The derivative itself is a contract between at least two parties, based on some underlying assets. Hence the importance of counterparties.

      Gross Notional Value is NOT normally the amount at risk but an amount that determines contractual payments of some sort, as specified by the contract. The amount at risk, after netting and collateral, is much, much smaller.

      For example, an S&P 500 index futures contract obligates you to 250 units of the S&P 500 index. If the index is trading at $2,150, then the futures contract is similar to investing $537,500 (250 x $2,150). That $537,500 is the notional value underlying the futures contract. It’s not the amount you have at risk.

      Gross Notional Value Exposure is one of the measures of derivatives that banks report (that’s why we know these amounts). The OCC in its quarterly report uses them too. When people talk about derivatives, that’s usually the amount they use.

      Many people ignore Gross Notional Value Exposure because it’s a “notional” amount – a theoretical or abstract amount. That’s why I included the $41 billion of “derivative trading assets,” which is the amount the bank reported as being at risk after netting and collateral.

      I would NOT ignore Gross Notional Value Exposure. But when the big S hits the fan, actual losses will just be a small fraction of it, tough perhaps greater than the amount the bank reports as “trading derivative assets.” But even that smaller amount could more than wipe out the bank.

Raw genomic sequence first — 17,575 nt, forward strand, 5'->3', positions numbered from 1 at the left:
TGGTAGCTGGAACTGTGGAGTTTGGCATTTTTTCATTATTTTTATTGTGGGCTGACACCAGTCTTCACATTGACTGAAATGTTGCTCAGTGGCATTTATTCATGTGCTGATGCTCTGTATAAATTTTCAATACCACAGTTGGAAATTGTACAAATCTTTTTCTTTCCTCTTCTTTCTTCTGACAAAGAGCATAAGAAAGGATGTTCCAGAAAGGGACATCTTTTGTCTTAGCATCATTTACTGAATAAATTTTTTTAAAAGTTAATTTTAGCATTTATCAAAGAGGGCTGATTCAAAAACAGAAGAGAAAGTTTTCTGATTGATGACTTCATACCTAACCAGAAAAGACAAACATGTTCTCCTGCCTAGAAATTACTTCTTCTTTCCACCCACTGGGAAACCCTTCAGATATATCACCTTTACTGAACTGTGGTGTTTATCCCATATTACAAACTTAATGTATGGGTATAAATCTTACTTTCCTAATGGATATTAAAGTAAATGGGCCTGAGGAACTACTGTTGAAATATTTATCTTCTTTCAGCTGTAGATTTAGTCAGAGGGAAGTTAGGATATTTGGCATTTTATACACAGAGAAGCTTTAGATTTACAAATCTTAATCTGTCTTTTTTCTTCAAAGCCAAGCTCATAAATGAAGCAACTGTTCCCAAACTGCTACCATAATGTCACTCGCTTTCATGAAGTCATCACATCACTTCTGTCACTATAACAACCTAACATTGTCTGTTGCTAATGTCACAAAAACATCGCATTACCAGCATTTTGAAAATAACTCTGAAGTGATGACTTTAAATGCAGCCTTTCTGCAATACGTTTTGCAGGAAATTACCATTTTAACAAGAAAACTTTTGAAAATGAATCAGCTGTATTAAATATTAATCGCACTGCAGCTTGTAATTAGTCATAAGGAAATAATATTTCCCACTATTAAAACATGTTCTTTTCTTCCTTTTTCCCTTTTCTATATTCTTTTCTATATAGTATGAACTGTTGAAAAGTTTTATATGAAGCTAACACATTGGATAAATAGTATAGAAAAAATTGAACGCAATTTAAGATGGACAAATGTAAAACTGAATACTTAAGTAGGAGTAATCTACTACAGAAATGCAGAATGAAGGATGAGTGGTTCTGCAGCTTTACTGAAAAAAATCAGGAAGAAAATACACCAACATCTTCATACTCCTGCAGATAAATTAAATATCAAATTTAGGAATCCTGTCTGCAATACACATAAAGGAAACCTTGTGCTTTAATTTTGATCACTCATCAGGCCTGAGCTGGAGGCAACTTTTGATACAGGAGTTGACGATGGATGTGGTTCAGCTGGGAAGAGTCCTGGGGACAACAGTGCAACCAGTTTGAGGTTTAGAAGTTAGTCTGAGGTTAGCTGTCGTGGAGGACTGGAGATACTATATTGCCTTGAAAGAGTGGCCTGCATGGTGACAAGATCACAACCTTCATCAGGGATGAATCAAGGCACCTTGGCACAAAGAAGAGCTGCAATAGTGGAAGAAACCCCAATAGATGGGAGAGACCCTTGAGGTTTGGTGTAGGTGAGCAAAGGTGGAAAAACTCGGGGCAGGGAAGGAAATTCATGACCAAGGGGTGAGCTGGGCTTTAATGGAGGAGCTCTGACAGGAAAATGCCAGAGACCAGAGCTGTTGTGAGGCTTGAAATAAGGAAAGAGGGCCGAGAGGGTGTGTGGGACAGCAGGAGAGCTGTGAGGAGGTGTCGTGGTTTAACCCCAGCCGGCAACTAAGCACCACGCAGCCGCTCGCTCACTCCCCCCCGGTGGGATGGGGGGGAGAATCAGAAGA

• night-train says:

        Wolf: Thanks for the explanation. I think I have a handle on derivatives and Gross Notional Value. Which is kind of scary. Scary in that I think I understand it and scary that someone came up with the system to begin with.

      • CCDB says:

        But trading futures is one thing, because it’s done (at least here in the US) on a regulated exchange, and most futures contracts are for fairly liquid underlying securities, bonds, etc. I think Deutche Bank (among others) exposure lies more with CDS, or credit default swaps, that for the most part are not traded on open liquid exchanges, and can be purchased or sold for notional amounts that far exceed the underlying assets of the security. Translation – unhedged swaps, which create exposure that can far exceed the assets of the underwriter.

      • robert blumenthal says:

        Shades of Bear Stearns and Lehman Bros.

  2. ANON says:

    Good things happen slowly. Bad things happen fast.
    Seneca cliff does not spare anything, humans, however, manage to put two dents in it: a bear trap, and a bull trap. That’s because we’re mostly driven by intelligence (the capacity to imagine the future), thus by stories: nice stories on the way up, nightmarish stories on the way down.

    • Boatwright says:

      ………nightmares fed by our imagining that “imagining the future” is the same as knowing it. Complex derivatives, designed to “hedge” the future (that is to constrain it) contain the unexamined promise that the future is knowable to the priesthood. Such schemes should be illegal and the charlatans that spin the tales should be made to look for another line of work.

      • KMOUT says:

        Nicely done Boatright.